Bedrooms are the catalyst to action.

Once Paul and I recorded a feedback fuelled tribute to the death of Shep in minutes of Noake’s announcement that his trusty dog had left his side or hit record on the Amstrad Studio 100 as we attempted to out do the Butthole Surfers with a one stringed kazoo version of Hurdy Gurdy Man – that simply revolved around the speakers on playback all muffled and sat on.

Or forming a hip hop group as we sampled and scratched our ways through the beastie madness .And the list goes on, the T-Rex salute to She Sells Sanctuary or the pulsating drones of the Juno 6 as I tried to recreate Pink Allen’s Rising High ambient ‘sounds’. The tribute acts to Mud and the hyponotic tremors of Spiritualised meets David Essex – all happened in rooms with beds in.

Time and imagination fuels production.

When I had moved out and then returned it was with a different set of records in my bag – but it was still about getting your tunes played – as tapes were placed in decks and records spun in an attempt to get to the root of  it all. I guess I should have been taking more time to actually learn things – find out stuff that mattered but playing Ill Communication followed by The Beach Boys, Denim an old funk 45 and the Dust Brothers Chemical Beats [purchased from Danny in Record Village that morning] was shaping the sounds and ideas in our heads. Ideas of escape for the most part.

I remember up in a loft in Brockley – sat with Richard as we listened, tipsy and smoke ridden, to demos of his band on portable tape recorders – all these moments of beauty locked into tiny spaces or staring out the top windows of grand houses on Granville Park as The Pixies or Teenage Fanclub provided a soundtrack to new living. Or cramped in Lee’s room as he played the solo from I am the resurrection by the Roses and we all sat in awe. Or seeing how far our Alba systems could go with young continentals and hard jazz sounds. In those rooms – you took risks and you were always looking to nudge that volume up – just that little bit more.

As I get older – and spaces become mine – not borrowed from others. Not that I resented my parents having a front room. A record player of their own. But now I am that adult – that responsible being with a record player in my front room – the bedroom is just that now – a bedroom. I don’t think I make the same racket as I used to – I know I don’t - the volume is louder in the car than in my front room – well only room. Open plan – maaaaan.

I think the responsibility of age is a good thing – it’s not endless late nights and german acid tracks making the walls bounce or atonal post punk rock that communicates with cats – it’s different now. At times I will seek to enlighten the family with an obscure gem pulled from the racks. But my selector days are quieter now. Currently the Jonny album is in the CD tray, it replaced Beethoven who slid in after the Aphex Twin Ambient Works Vol.1. The Minus records album is in the car, alongside Justin Robertson’s Art of Acid or Weatherall’s Fabric Mix [Number 19 if you want to buy it]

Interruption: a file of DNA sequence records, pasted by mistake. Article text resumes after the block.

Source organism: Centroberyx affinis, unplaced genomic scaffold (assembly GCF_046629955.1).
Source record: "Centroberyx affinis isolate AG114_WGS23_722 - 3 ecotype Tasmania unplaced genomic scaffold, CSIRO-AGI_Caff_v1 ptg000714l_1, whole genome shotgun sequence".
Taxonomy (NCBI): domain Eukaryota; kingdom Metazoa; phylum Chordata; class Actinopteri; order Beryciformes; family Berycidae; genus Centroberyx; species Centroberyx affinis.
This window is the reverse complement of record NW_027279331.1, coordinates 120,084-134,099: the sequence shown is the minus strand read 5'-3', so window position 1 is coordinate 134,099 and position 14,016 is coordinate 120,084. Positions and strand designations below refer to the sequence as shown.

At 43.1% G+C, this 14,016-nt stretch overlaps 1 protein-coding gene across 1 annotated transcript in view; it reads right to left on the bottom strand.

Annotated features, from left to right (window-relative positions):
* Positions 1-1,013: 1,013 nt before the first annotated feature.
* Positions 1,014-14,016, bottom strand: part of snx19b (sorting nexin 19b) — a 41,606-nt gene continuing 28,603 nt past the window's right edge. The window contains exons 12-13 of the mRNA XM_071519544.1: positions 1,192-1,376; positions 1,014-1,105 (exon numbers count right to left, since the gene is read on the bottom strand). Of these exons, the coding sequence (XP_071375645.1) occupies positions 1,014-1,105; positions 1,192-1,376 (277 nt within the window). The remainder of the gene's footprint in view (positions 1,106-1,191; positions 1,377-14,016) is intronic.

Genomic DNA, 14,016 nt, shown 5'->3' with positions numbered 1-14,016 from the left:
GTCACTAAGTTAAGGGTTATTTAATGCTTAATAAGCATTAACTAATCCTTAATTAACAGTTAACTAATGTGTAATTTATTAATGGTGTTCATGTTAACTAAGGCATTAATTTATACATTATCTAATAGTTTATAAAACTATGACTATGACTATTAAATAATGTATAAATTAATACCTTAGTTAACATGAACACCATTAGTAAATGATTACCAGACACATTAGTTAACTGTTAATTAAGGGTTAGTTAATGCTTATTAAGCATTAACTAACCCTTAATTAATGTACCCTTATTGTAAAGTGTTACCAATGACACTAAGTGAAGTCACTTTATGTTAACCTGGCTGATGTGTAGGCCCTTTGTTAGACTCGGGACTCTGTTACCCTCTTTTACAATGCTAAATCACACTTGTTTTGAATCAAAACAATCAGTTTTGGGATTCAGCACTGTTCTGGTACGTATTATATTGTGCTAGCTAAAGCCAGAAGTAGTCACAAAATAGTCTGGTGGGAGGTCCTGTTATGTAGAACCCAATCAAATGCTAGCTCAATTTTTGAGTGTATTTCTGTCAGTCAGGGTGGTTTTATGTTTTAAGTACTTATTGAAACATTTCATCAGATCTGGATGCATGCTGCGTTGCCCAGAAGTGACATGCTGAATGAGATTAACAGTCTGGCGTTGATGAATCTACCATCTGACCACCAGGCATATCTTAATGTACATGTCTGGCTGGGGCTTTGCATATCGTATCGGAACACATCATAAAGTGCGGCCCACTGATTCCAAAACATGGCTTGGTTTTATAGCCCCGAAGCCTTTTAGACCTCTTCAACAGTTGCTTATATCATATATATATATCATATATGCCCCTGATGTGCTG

Still the thrill of hitting start and letting the music course through speakers whether tiny or woofing never really leaves you. Before we moved to this house – we had a place in Lewisham all Victorian stories and that and I put the record player up in the top loft rooms alongside the vinyl haul – and in part it felt like those early days in rooms with others letting sounds ring out and making us all scream and shout and talk about that production and this bass line and that snare and this sample. I have always been fun to live with. I listened to Smile for the first time – when Wilson had deigned to redo it – up there – up in that room – in my room. Blew my mind.

This weekend I will play a record in my front room.

Not loud. But just let it play in salute of all the bedroom revolutions taking place. And I am racking my brains and trying to tap into memories to decide on what it should be – so many times I stepped up to the record player and pulled a tune from a sleeve and waited with anticipation for it to begin. From the sha la la flexis to records that arrived through the post or were discovered in charity shops and caught my eye or cadged of friends to take home and tape. There are simply too many of them to choose from.

Perhaps it should be the first single I ever bought – XTC Sergeant Rock – a staccato psychedelic exploration of ‘manning up’ as John Terry would say – a Top of the Pops glimspse, a 7inch from Boots and descent into music autism for the rest of my life. Thanks Andy Partridge – thanks. Although now I’m not certain whether that was the first 45 I bought – it may have been Motorhead and Girlschool ‘Please don’t Touch’ that garage chug with a glint in its eye. No, I’m sticking with Sgt Rock – and so will you.

There isn’t a great deal to say about XTC – I was never really a fan. And then Paul got hold of the Dukes of Stratosphere albums and clearly there is a great deal to XTC.

Born out bedrooms see – it’s where it all begins.

XTC Sgt Rock – purchased one month before Motorhead [I googled it]

Tuesday, 14 June 2011

and like they invented disco and grunge and new wave and that